from the hip Retailers have become very sensitive to negative perceptions of their products
Marketing a product at retail is much more than just offering great value or a sense of entitlement. It is providing the buyer with an opportunity to relate to the product through the story behind it. To understand what works for retail, especially in beef, we first must appreciate what today’s consumer will not tolerate.
Animal welfare is holding position as the No. 1 consideration when buying products from food animals. Today’s consumers have little and often zero tolerance for cages and crates. We can look over the fence at the poultry and swine industry and say that maybe they should do something about that, but it is more of a problem in beef production than we give it credit for. Increasing awareness and photographic evidence of beef in confined feeding operations has consumers on edge. They don’t like what they see nor are they convinced it is the right thing to do.
I was recently asked to describe the perfect cattle-feeding scenario and was unable to do so. It is complex because of the economics, yet its a very important question. Two things come immediately to mind — pen density and ration composition. We know that cattle do better in very small pens of 20 or so, such as a research pen. We also know they do well in large, light-density pens. Neither design is used extensively, even though critics liken the feedlot pen to the cage or farrowing crate.
The fact that most feedlot finishing rations are 80 per cent energy and some are now close to 100 per cent is seen as unnatural and tied to a host of disease-management issues. This diet is astounding to “foodies,” who believe that cattle should be on forage at all times. Their concept of wholesome beef is one of cattle raised on grass and out in the open. They cannot be fooled.
Young adults in focus groups do not believe that most of the beef animal’s life is out on the field. They know it is in the feedlot and they do not agree with that way of production.
Will they pay extra?
The question most asked is whether consumers will pay for product that is raised without pen, crate or cage. The answer is yes! They will pay up to 20 per cent more. The Whole Foods retail chain has proven it and food service is demanding it. Poultry and swine have some tight timelines to conform to if they want to sell domestic and international product, and beef will be next. This change will be dictated to retail by consumers who will pass on the news to the beef sector.
Consumers are also concerned about additives and processes. The perfect example of this is the pink slime debate. Lean finely textured beef is treated with ammonium hydroxide and resold in U.S. food products. The YouTube video by Jamie Oliver that exposed pink slime in early 2011 became a global obsession within days and shut down three processing plants. A thousand jobs were lost, and it cost the U.S. industry 25 per cent of its ground beef market.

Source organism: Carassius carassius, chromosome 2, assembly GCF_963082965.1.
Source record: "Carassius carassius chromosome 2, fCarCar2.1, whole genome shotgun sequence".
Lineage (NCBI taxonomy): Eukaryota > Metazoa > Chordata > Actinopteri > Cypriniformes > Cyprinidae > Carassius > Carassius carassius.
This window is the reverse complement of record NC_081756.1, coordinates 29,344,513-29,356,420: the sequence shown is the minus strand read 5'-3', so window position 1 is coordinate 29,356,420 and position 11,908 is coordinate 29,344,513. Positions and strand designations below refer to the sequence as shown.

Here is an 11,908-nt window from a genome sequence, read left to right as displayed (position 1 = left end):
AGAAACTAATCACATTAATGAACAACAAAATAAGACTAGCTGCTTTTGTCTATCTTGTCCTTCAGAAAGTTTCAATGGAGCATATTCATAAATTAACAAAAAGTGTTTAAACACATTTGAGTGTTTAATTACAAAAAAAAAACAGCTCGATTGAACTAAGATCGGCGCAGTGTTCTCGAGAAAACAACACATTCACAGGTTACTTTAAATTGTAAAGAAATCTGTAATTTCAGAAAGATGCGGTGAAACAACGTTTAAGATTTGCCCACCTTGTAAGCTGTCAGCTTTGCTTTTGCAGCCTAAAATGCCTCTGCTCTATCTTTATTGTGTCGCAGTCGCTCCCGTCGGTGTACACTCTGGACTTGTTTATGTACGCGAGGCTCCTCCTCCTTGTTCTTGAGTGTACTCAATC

To say that buyers of food do not know and do not care is simply not true. They want to know how the product was created and care very much about the process. Consumers either do not want these types of products on the shelf or at the very least have an expectation that they will be labelled correctly and are scrutinizing processing companies and retail outlets.
Antimicrobial use is a growing concern and is being played heavily by anti-use groups. At the centre of the debate is not so much that animals are treated, but that humans and animals are becoming resistant to the drugs used. Although there is no current evidence tying antimicrobial resistance in humans to antimicrobial use in animals, there is an assumed connection by the public. A recent poll indicates that 86 per cent of the buying public wants to have non-treated beef as an option at the store shelf. That speaks volumes to a retailer who is trying to increase traffic at the meat case.
The broader driver for consumers is their individual core values. If they believe that someone in the process has been wronged, they will react. In 2009, meat packer JBS agreed to both civil and legal arrangements in South America in which they would not buy cattle from deforested land, indigenous territories or from properties that were blacklisted because of the use of slavery. This month, Greenpeace publicly claimed that JBS had failed those agreements with the purchase of 687 cattle and alleged they also broke the trust on an additional 7,100 head.
The result was instant. Tesco, the world’s largest retailer, and three other food retailers from the UK, one from The Netherlands, and Swedish-based IKEA all cancelled their contracts for meat or leather from JBS. Why did retailers care? Because they knew the consumer would not tolerate such disregard to protect the environment. The chances of them buying meat sourced from JBS would be slim at best.
In this very transparent world, there is little wiggle room and even less forgiveness from the consumer. And it is this consumer from which all our wealth comes from. That is why what we do is so important at retail.